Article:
“Excuse me! Excuse me!”

Turning around, an eager woman started walking quickly towards me. “Where are you from?” she asked with a huge smile.

“I’m from America.”

Instantly she switched into broken English. “America?! Oh, that’s wonderful! Why are you in Kars? Did you read Kar, Orhan Pamuk’s novel? All the foreigners come here because of that book. I don’t understand.”

“No,” I smiled, “I came here to see Ani. I’m an English teacher in Malatya.”

“You? You are teacher? But you’re very young! I have a teacher now, from England. But she is very bad. I don’t like her at all.”

Kindness of Kurds

This chit-chat continued until we found ourselves at the top of the castle, where two of her friends were waiting. “Do you know Kurdish?”

“No, sorry,” I said, with a lame smile.

“All of us Kurds, from Batman,” she proclaimed. “This is my friend Mesut, and Şirin. I forgot, my name is Hazal.” This set off a rapid exchange in Kurdish between all three of them. “You like join us?”


“Good. You should learn some Kurdish.”

“Actually, I know a little,” I said. “Maybe like five or six words…” And here I quickly exhausted all my Kurdish knowledge, like: hello, how are you, and my name is. It was all I needed. Before I could wrap my head around it, Mesut and Şirin both had their arms around me and were speaking about everything and anything in Turkish to me, even faster to each other in Kurdish, all the while throwing out whatever random English words they knew.

After a quick exploration of the city and some photo shoots (completely prompted by them), I was being guided towards an old Russian church turned mosque on the other side of the city. Not wanting to disappoint them, I didn’t let them know I had already seen it.

Kindness of Kurds

“My family is very poor,” Hazal continued as we made our way through the city. “I am the oldest with five brothers and sisters. I could not go to school, I had to work to help my family. But I had a dream of being an English teacher. My father said you’re crazy, my mother  said you’re breaking my heart, my brother said you can do it. So I bought all the books and I studied alone for the exams. I passed them, and now I am studying to be teacher at Kars.”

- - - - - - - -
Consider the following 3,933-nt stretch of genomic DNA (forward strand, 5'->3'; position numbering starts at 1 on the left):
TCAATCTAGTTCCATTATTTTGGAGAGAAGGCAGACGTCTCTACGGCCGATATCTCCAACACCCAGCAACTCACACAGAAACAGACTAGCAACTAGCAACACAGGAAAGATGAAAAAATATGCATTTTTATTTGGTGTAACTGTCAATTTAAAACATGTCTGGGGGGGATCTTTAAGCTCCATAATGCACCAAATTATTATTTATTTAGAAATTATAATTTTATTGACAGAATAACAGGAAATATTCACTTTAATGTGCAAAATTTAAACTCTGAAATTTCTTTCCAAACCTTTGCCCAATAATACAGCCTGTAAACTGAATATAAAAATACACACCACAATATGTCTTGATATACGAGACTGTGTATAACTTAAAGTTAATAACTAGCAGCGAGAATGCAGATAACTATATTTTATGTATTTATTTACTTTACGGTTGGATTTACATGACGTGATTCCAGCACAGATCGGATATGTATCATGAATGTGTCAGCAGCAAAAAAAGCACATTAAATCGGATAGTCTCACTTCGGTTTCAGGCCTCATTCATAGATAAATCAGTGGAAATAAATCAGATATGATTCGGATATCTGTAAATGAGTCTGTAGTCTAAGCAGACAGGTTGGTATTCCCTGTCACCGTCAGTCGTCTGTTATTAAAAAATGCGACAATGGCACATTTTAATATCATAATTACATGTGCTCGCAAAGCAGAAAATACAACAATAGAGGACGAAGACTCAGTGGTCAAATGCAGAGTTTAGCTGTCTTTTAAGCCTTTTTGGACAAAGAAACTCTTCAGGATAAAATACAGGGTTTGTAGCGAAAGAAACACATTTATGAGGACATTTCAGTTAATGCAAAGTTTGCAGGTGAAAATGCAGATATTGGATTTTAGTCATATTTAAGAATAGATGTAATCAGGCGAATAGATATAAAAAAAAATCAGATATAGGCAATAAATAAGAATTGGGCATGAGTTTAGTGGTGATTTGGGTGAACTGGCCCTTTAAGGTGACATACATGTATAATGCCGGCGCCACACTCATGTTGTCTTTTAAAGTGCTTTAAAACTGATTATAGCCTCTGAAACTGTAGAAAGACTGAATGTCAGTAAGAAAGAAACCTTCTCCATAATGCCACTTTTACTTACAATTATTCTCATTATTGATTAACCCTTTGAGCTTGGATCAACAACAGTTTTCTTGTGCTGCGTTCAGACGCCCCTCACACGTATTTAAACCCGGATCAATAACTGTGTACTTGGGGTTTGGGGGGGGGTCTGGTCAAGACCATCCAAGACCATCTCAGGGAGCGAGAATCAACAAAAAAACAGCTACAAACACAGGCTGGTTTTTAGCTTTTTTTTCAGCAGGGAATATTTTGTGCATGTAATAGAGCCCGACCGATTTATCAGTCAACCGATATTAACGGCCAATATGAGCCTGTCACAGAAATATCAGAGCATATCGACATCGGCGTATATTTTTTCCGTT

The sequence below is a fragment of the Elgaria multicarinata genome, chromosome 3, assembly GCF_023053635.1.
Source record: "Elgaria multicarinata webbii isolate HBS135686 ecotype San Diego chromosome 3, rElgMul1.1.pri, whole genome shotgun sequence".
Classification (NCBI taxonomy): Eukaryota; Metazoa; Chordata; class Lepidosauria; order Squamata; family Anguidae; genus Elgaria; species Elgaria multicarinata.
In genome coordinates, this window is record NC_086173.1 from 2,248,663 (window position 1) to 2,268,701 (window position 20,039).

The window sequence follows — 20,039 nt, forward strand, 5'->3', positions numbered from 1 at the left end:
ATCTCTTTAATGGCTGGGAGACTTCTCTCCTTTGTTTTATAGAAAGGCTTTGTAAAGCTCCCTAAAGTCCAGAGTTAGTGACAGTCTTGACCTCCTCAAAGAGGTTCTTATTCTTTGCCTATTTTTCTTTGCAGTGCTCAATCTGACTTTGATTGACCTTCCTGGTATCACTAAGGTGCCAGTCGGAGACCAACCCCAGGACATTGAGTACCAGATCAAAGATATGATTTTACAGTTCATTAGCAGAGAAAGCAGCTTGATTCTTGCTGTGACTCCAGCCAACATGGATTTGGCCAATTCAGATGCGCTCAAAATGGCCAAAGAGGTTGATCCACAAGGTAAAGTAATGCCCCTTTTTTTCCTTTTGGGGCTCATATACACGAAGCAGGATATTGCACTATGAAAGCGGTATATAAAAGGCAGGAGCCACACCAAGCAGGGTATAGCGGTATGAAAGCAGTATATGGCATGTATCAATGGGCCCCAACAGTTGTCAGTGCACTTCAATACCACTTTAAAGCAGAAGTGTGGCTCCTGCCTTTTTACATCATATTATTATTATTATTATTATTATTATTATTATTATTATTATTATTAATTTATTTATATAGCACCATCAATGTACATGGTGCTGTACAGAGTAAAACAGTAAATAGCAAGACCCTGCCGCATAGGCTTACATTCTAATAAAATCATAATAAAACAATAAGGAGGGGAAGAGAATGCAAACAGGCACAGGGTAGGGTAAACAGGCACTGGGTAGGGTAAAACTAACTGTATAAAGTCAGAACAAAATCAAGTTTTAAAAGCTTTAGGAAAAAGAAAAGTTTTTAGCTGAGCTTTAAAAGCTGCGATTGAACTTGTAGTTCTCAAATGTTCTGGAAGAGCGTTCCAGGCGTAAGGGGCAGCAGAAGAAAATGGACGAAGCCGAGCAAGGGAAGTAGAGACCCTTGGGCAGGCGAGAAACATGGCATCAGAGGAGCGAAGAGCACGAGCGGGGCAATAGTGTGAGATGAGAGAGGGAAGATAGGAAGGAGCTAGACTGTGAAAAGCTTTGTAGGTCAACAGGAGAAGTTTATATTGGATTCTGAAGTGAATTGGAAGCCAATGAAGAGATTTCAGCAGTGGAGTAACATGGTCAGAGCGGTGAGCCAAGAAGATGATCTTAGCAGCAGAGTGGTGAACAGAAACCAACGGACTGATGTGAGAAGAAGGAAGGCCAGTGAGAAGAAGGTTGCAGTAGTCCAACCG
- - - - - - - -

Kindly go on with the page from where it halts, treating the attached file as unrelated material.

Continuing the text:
“That’s amazing. You must be very hard working, but I’m sorry your parents were so hard.”

“No problem, no problem. My parents are funny. My dad is a leftist, my mom is very religious and hates him. But my father loves her and always says ‘We are married for thirty years. I don’t need you to love me.'”

“Okay, come on, come on,” Mesut interjected as we had reached the mosque. “Come on, let’s go inside.”

Once inside, Mesut and Şirin insisted on us taking pictures together on the condition that I would share them on Facebook. Şirin even had me partially climb the spiral staircase to the upper floor of the mosque for a good photo-op.

Kindness of Kurds

Then, before I knew it, somehow we had ended up at Mesut’s student house and I was partaking in a Kurdish version of menemen – Kurdish only because it had an inclusion of hot peppers – eaten with hands and chunks of bread and tea spread out on a tablecloth on the floor. Despite there being at least ten other guests for lunch, I was the guest. As such, I was made to eat thirds and fourths way past everyone else had managed to stop eating… Not that I was complaining.

Come Sit On The Grass


My morning class ended early today. The students were supposed to give presentations, but half the class didn’t show up because they took the National Collegiate Exam yesterday. The students who did come, though, were the creme de la creme. So, to reward them – and also because I had apparently promised them – I found myself ushering them all as quietly as possible past the directors office, out of the building, and onto the lawn outside.

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Küçük Şeytan


During my time in Malatya I’ve made friends with a few families living in my university neighborhood. For the most part they all have small children and work in the hospital on campus. In exchange for giving some free basic English lessons to their children, the families usually invite me over for dinner and provide some hands on Turkish practice.